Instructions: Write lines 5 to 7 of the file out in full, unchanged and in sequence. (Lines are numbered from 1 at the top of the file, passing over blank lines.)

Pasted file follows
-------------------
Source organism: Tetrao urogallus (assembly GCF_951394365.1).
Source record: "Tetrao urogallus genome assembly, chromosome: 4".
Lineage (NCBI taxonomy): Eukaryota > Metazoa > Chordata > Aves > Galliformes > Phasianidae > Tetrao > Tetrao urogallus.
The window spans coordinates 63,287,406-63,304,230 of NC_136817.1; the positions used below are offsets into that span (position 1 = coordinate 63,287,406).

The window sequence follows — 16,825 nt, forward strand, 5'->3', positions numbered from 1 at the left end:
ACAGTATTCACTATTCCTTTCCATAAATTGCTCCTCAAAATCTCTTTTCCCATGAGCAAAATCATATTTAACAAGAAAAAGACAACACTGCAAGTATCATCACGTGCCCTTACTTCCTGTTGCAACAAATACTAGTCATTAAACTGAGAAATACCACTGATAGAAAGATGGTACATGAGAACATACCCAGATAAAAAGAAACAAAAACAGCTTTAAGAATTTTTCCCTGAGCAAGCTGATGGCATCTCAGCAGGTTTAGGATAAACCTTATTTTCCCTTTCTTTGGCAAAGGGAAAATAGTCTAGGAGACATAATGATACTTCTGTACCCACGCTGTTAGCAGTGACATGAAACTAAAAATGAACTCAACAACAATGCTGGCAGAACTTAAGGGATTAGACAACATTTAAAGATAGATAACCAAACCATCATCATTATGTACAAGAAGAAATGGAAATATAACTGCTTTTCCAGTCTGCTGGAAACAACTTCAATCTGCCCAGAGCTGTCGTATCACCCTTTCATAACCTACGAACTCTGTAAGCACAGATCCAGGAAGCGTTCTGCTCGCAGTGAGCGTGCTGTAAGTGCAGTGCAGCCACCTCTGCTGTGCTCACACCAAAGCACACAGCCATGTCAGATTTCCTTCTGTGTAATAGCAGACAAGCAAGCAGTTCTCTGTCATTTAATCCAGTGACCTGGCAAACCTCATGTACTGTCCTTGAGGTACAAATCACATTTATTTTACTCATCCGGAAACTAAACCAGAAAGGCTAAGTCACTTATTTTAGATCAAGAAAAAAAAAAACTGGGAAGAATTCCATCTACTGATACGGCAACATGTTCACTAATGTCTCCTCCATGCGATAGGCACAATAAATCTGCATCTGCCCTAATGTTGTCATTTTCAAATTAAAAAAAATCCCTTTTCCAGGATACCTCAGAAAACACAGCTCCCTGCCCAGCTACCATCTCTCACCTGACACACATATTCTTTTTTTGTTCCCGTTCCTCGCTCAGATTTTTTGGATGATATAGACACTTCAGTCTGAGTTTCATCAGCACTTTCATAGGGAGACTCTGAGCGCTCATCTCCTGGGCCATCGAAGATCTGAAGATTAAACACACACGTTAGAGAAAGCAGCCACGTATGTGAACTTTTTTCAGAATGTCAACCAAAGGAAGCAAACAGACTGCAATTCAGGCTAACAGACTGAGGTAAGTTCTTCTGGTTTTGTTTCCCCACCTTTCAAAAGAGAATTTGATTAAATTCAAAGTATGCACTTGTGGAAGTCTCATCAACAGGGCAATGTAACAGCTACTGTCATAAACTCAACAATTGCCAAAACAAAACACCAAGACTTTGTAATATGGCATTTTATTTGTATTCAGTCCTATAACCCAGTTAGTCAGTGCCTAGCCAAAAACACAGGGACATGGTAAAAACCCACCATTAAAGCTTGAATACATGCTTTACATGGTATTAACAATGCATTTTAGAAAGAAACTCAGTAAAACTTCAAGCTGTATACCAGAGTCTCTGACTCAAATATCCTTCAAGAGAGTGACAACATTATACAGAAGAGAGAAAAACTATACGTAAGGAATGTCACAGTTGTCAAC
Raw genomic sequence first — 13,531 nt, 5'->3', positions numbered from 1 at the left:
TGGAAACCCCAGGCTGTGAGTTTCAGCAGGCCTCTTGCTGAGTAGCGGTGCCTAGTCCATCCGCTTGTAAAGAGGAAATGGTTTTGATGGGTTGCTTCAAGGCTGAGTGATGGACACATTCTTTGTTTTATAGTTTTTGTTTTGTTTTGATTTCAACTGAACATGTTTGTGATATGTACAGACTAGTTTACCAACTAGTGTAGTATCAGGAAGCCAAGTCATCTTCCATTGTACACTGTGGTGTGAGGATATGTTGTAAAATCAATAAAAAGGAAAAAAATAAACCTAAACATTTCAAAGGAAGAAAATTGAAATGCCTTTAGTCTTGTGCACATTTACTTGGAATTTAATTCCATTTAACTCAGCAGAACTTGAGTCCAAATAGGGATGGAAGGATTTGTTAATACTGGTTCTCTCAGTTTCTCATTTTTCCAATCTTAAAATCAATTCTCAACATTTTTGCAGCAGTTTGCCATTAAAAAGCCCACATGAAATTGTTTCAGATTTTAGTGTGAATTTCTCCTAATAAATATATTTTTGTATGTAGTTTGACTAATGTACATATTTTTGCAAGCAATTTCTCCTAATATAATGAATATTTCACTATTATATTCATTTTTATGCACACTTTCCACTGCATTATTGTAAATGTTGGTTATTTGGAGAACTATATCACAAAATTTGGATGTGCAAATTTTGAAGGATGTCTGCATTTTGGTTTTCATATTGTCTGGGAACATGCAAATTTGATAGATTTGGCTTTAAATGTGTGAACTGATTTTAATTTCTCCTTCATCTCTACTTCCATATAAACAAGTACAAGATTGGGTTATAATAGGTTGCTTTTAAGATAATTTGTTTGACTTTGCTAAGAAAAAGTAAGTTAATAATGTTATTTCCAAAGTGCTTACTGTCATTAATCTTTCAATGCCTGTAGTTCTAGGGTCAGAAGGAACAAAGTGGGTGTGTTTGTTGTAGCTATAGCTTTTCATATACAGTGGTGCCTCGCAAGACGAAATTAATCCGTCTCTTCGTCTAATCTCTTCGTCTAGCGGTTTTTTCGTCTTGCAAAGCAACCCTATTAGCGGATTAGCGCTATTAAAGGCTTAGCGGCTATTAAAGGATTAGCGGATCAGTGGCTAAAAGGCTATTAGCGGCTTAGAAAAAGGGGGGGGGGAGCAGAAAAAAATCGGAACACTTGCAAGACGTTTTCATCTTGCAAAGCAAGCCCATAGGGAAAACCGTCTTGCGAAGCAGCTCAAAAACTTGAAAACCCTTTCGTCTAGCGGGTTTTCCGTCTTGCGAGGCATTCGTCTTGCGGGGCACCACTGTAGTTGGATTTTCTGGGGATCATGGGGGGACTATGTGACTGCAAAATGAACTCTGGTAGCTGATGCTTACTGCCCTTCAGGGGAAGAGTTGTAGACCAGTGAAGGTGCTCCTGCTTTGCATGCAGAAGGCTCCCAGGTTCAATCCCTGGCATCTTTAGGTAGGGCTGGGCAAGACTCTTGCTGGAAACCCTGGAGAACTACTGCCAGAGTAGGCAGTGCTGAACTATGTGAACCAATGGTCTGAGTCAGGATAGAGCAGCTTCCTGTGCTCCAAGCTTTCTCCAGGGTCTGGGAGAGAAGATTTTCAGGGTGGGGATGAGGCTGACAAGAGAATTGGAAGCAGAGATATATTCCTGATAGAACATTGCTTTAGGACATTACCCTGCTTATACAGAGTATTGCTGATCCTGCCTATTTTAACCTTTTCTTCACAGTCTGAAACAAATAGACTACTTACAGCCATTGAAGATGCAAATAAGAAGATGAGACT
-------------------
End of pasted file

The window sequence follows — 16,825 nt, forward strand, 5'->3', positions numbered from 1 at the left end:
ACAGTATTCACTATTCCTTTCCATAAATTGCTCCTCAAAATCTCTTTTCCCATGAGCAAAATCATATTTAACAAGAAAAAGACAACACTGCAAGTATCATCACGTGCCCTTACTTCCTGTTGCAACAAATACTAGTCATTAAACTGAGAAATACCACTGATAGAAAGATGGTACATGAGAACATACCCAGATAAAAAGAAACAAAAACAGCTTTAAGAATTTTTCCCTGAGCAAGCTGATGGCATCTCAGCAGGTTTAGGATAAACCTTATTTTCCCTTTCTTTGGCAAAGGGAAAATAGTCTAGGAGACATAATGATACTTCTGTACCCACGCTGTTAGCAGTGACATGAAACTAAAAATGAACTCAACAACAATGCTGGCAGAACTTAAGGGATTAGACAACATTTAAAGATAGATAACCAAACCATCATCATTATGTACAAGAAGAAATGGAAATATAACTGCTTTTCCAGTCTGCTGGAAACAACTTCAATCTGCCCAGAGCTGTCGTATCACCCTTTCATAACCTACGAACTCTGTAAGCACAGATCCAGGAAGCGTTCTGCTCGCAGTGAGCGTGCTGTAAGTGCAGTGCAGCCACCTCTGCTGTGCTCACACCAAAGCACACAGCCATGTCAGATTTCCTTCTGTGTAATAGCAGACAAGCAAGCAGTTCTCTGTCATTTAATCCAGTGACCTGGCAAACCTCATGTACTGTCCTTGAGGTACAAATCACATTTATTTTACTCATCCGGAAACTAAACCAGAAAGGCTAAGTCACTTATTTTAGATCAAGAAAAAAAAAAACTGGGAAGAATTCCATCTACTGATACGGCAACATGTTCACTAATGTCTCCTCCATGCGATAGGCACAATAAATCTGCATCTGCCCTAATGTTGTCATTTTCAAATTAAAAAAAATCCCTTTTCCAGGATACCTCAGAAAACACAGCTCCCTGCCCAGCTACCATCTCTCACCTGACACACATATTCTTTTTTTGTTCCCGTTCCTCGCTCAGATTTTTTGGATGATATAGACACTTCAGTCTGAGTTTCATCAGCACTTTCATAGGGAGACTCTGAGCGCTCATCTCCTGGGCCATCGAAGATCTGAAGATTAAACACACACGTTAGAGAAAGCAGCCACGTATGTGAACTTTTTTCAGAATGTCAACCAAAGGAAGCAAACAGACTGCAATTCAGGCTAACAGACTGAGGTAAGTTCTTCTGGTTTTGTTTCCCCACCTTTCAAAAGAGAATTTGATTAAATTCAAAGTATGCACTTGTGGAAGTCTCATCAACAGGGCAATGTAACAGCTACTGTCATAAACTCAACAATTGCCAAAACAAAACACCAAGACTTTGTAATATGGCATTTTATTTGTATTCAGTCCTATAACCCAGTTAGTCAGTGCCTAGCCAAAAACACAGGGACATGGTAAAAACCCACCATTAAAGCTTGAATACATGCTTTACATGGTATTAACAATGCATTTTAGAAAGAAACTCAGTAAAACTTCAAGCTGTATACCAGAGTCTCTGACTCAAATATCCTTCAAGAGAGTGACAACATTATACAGAAGAGAGAAAAACTATACGTAAGGAATGTCACAGTTGTCAAC
Raw genomic sequence first — 13,531 nt, 5'->3', positions numbered from 1 at the left: